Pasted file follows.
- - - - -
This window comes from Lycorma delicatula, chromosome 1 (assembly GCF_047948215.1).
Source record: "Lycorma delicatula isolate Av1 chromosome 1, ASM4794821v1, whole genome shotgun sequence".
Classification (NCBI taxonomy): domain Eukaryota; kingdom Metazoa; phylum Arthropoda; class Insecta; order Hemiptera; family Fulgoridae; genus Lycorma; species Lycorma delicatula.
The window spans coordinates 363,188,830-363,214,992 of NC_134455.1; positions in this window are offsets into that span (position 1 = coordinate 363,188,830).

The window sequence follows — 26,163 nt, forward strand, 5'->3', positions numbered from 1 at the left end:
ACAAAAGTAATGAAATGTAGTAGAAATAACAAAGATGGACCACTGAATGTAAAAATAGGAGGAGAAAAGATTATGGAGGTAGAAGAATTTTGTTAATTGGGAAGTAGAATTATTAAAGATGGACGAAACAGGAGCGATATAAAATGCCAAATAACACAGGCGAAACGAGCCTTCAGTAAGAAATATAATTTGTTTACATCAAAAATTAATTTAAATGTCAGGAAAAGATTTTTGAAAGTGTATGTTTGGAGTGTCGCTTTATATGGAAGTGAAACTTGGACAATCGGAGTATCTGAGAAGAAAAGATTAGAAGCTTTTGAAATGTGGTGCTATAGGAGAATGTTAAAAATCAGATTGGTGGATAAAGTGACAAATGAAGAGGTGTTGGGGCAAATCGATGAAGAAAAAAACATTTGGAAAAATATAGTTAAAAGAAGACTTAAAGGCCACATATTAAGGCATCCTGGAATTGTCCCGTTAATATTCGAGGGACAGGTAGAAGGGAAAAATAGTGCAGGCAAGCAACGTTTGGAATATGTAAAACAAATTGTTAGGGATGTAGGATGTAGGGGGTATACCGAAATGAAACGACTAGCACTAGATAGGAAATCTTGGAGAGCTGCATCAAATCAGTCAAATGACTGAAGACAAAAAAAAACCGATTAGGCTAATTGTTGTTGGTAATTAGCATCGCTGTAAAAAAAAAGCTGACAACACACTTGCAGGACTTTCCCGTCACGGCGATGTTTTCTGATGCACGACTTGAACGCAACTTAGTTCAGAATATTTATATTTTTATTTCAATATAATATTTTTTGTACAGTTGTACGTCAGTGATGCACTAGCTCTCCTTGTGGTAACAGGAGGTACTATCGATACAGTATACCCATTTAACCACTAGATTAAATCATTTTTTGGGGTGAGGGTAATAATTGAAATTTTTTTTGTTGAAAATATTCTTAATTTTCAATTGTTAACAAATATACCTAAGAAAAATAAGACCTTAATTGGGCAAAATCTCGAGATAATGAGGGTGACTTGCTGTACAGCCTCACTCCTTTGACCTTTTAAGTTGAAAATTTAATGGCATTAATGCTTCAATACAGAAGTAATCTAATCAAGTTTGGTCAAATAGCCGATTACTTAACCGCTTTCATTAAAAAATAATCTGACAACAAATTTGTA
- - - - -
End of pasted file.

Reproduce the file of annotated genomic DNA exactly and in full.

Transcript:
This window comes from Lycorma delicatula, chromosome 1 (assembly GCF_047948215.1).
Source record: "Lycorma delicatula isolate Av1 chromosome 1, ASM4794821v1, whole genome shotgun sequence".
Classification (NCBI taxonomy): domain Eukaryota; kingdom Metazoa; phylum Arthropoda; class Insecta; order Hemiptera; family Fulgoridae; genus Lycorma; species Lycorma delicatula.
The window spans coordinates 363,188,830-363,214,992 of NC_134455.1; positions in this window are offsets into that span (position 1 = coordinate 363,188,830).

The window sequence follows — 26,163 nt, forward strand, 5'->3', positions numbered from 1 at the left end:
ACAAAAGTAATGAAATGTAGTAGAAATAACAAAGATGGACCACTGAATGTAAAAATAGGAGGAGAAAAGATTATGGAGGTAGAAGAATTTTGTTAATTGGGAAGTAGAATTATTAAAGATGGACGAAACAGGAGCGATATAAAATGCCAAATAACACAGGCGAAACGAGCCTTCAGTAAGAAATATAATTTGTTTACATCAAAAATTAATTTAAATGTCAGGAAAAGATTTTTGAAAGTGTATGTTTGGAGTGTCGCTTTATATGGAAGTGAAACTTGGACAATCGGAGTATCTGAGAAGAAAAGATTAGAAGCTTTTGAAATGTGGTGCTATAGGAGAATGTTAAAAATCAGATTGGTGGATAAAGTGACAAATGAAGAGGTGTTGGGGCAAATCGATGAAGAAAAAAACATTTGGAAAAATATAGTTAAAAGAAGACTTAAAGGCCACATATTAAGGCATCCTGGAATTGTCCCGTTAATATTCGAGGGACAGGTAGAAGGGAAAAATAGTGCAGGCAAGCAACGTTTGGAATATGTAAAACAAATTGTTAGGGATGTAGGATGTAGGGGGTATACCGAAATGAAACGACTAGCACTAGATAGGAAATCTTGGAGAGCTGCATCAAATCAGTCAAATGACTGAAGACAAAAAAAAACCGATTAGGCTAATTGTTGTTGGTAATTAGCATCGCTGTAAAAAAAAAGCTGACAACACACTTGCAGGACTTTCCCGTCACGGCGATGTTTTCTGATGCACGACTTGAACGCAACTTAGTTCAGAATATTTATATTTTTATTTCAATATAATATTTTTTGTACAGTTGTACGTCAGTGATGCACTAGCTCTCCTTGTGGTAACAGGAGGTACTATCGATACAGTATACCCATTTAACCACTAGATTAAATCATTTTTTGGGGTGAGGGTAATAATTGAAATTTTTTTTGTTGAAAATATTCTTAATTTTCAATTGTTAACAAATATACCTAAGAAAAATAAGACCTTAATTGGGCAAAATCTCGAGATAATGAGGGTGACTTGCTGTACAGCCTCACTCCTTTGACCTTTTAAGTTGAAAATTTAATGGCATTAATGCTTCAATACAGAAGTAATCTAATCAAGTTTGGTCAAATAGCCGATTACTTAACCGCTTTCATTAAAAAATAATCTGACAACAAATTTGTA